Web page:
Most banks and credit unions will claim to have a “fintech strategy,” but their plans are often rudimentary at best. Those who went the extra mile to build plans with greater specificity were rewarded when the pandemic spurred a need to transition operations and customer engagement to digital channels. Much like disaster recovery planning, the payback only becomes apparent in hindsight.
I recently attended the Fintech + Insurtech Generations conference in Charlotte, N.C., which brings together visionaries across the broad spectrum of finance and technology.
Shifts in the regulatory landscape carry significant impacts on banks, credit unions, and the fintech companies that are part of a growing ecosystem. The most-active agency in recent months has been the Consumer Financial Protection Bureau (CFPB). There's little reason to expect the CFPB to slow its pace in 2023, aggressively enforcing existing rules and angling to expand its jurisdiction.
Open banking gives third-party financial service providers open access to consumer banking, transactions, and other financial data through application programming interfaces (APIs). It allows for the networking of accounts and data across institutions for use by consumers, FIs, and third-party service providers, according to Investopedia.
In two previous blogs, SRM detailed the top trends we see driving 2021’s financial services landscape. In this final Trends post, we turn our attention to an emerging one we have observed on both sides of the Atlantic, Open Banking.
A colleague of mine once said, “God was able to create Heaven and Earth in six days because He did not have an installed base of users.” Anyone who has spent any time in the software business understands this axiom all too well.
This is essentially the premise behind technical debt. As soon as your institution commits to a solution and begins adding customers or members to it, constraints emerge making it difficult to enhance or upgrade the technology.
One year ago, almost to the day, Fiserv surprised the payments world by announcing its acquisition of First Data, setting off a wave of payments consolidation that by midyear had narrowed a list of six leading processors and bank service providers down to three. Following this flurry of activity, it was widely assumed that FIS, Global Payments and Fiserv would be occupied with integration tasks for the foreseeable future, potentially leaving payments M&A destined for a short breather. But wait – there’s more.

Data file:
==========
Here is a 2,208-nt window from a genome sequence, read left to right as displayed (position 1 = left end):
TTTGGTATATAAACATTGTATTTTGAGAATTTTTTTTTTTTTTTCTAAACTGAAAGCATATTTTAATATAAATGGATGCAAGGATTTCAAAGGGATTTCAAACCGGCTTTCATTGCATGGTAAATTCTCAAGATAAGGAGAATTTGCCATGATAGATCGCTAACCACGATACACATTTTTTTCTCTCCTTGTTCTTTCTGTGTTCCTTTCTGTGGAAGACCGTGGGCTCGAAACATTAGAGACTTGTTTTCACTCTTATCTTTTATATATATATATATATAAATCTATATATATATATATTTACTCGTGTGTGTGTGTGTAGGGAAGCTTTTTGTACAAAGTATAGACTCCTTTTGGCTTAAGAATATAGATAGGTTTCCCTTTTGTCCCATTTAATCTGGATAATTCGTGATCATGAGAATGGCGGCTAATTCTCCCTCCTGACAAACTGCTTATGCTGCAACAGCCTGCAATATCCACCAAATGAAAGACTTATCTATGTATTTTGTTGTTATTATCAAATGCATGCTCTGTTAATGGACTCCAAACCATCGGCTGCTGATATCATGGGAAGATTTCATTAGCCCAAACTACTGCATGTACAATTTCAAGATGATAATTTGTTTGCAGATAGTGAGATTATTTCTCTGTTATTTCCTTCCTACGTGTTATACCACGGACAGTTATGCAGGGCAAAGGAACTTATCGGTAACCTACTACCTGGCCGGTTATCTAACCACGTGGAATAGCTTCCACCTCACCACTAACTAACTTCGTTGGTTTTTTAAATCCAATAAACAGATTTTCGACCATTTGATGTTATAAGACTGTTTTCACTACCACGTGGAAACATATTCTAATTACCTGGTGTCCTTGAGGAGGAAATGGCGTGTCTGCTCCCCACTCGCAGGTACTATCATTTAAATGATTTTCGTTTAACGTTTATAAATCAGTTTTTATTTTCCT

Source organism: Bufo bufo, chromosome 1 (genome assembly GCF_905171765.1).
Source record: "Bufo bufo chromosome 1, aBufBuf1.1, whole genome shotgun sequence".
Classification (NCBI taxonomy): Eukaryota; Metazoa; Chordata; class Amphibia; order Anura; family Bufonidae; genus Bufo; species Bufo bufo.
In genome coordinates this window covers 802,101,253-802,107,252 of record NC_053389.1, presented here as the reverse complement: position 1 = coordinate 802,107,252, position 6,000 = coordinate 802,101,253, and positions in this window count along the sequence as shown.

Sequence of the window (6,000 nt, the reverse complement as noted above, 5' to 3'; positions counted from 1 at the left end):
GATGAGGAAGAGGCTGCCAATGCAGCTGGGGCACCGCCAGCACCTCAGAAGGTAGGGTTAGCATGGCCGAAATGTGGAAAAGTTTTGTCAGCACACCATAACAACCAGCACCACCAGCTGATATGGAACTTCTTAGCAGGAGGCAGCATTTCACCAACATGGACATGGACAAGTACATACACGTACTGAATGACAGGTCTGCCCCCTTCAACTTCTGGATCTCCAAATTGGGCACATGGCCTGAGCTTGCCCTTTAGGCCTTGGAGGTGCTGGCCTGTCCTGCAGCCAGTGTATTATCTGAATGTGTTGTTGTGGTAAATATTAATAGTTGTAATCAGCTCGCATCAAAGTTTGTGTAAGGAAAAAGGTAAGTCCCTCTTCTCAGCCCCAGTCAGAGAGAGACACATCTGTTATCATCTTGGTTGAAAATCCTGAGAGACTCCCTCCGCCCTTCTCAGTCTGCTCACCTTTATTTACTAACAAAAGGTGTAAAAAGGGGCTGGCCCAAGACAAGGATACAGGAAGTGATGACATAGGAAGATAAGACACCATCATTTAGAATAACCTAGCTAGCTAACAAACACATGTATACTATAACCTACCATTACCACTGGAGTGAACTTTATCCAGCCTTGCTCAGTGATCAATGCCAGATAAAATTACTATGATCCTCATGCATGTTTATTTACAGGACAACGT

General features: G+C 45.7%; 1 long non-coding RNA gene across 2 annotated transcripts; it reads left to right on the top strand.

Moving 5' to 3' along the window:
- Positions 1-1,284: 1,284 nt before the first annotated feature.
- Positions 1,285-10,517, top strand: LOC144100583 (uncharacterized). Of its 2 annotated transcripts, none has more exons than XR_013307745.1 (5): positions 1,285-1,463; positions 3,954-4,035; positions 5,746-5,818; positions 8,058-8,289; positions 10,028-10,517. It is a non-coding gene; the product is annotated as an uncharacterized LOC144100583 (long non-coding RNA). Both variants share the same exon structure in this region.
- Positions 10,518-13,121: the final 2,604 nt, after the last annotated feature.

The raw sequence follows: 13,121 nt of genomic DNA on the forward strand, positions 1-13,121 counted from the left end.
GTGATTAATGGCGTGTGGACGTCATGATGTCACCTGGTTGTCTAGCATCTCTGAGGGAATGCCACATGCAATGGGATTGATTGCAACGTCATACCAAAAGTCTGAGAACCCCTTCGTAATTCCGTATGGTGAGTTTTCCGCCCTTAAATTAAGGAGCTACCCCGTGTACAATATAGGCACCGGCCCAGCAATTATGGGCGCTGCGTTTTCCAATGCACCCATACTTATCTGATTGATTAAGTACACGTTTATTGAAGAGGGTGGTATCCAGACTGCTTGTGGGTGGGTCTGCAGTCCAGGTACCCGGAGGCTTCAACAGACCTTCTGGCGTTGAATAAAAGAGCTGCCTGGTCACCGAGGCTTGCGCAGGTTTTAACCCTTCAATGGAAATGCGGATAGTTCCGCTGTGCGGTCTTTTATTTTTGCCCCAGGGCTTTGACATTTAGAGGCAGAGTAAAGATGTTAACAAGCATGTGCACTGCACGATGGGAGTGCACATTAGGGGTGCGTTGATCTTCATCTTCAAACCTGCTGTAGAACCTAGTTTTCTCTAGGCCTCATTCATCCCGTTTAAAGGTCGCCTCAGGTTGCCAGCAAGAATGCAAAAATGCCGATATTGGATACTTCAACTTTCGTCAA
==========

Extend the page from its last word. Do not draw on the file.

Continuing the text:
One of the hottest topics in banking – for financial institutions as well as third-party providers – is data sharing. Banks and credit unions possess terabytes of such information; many organizations that are not financial institutions covet access to this data to increase the value they bring to consumers. This value could manifest in many ways, from a simpler customer experience to providing personalized offerings that anticipate the user’s need.
In a recent blog post, we outlined the lessons learned in the year since the UK’s Open Banking regulation took effect. The Open Banking concept is hardly confined to Great Britain, however. Countries as geographically and culturally diverse as Singapore, Australia, Holland and Canada have also embarked on similar endeavours to alter the dynamics of their financial services sectors – thus also altering other interconnected sectors.
Although it’s difficult to envision a similar top-down mandate in the United States, there is growing evidence that many of Open Banking’s features will become part of the American landscape through other means. Yet, depending on where you look, commentators cannot agree on the impact of Open Banking’s introduction in the U.S., whether it be success, failure, positive or negative.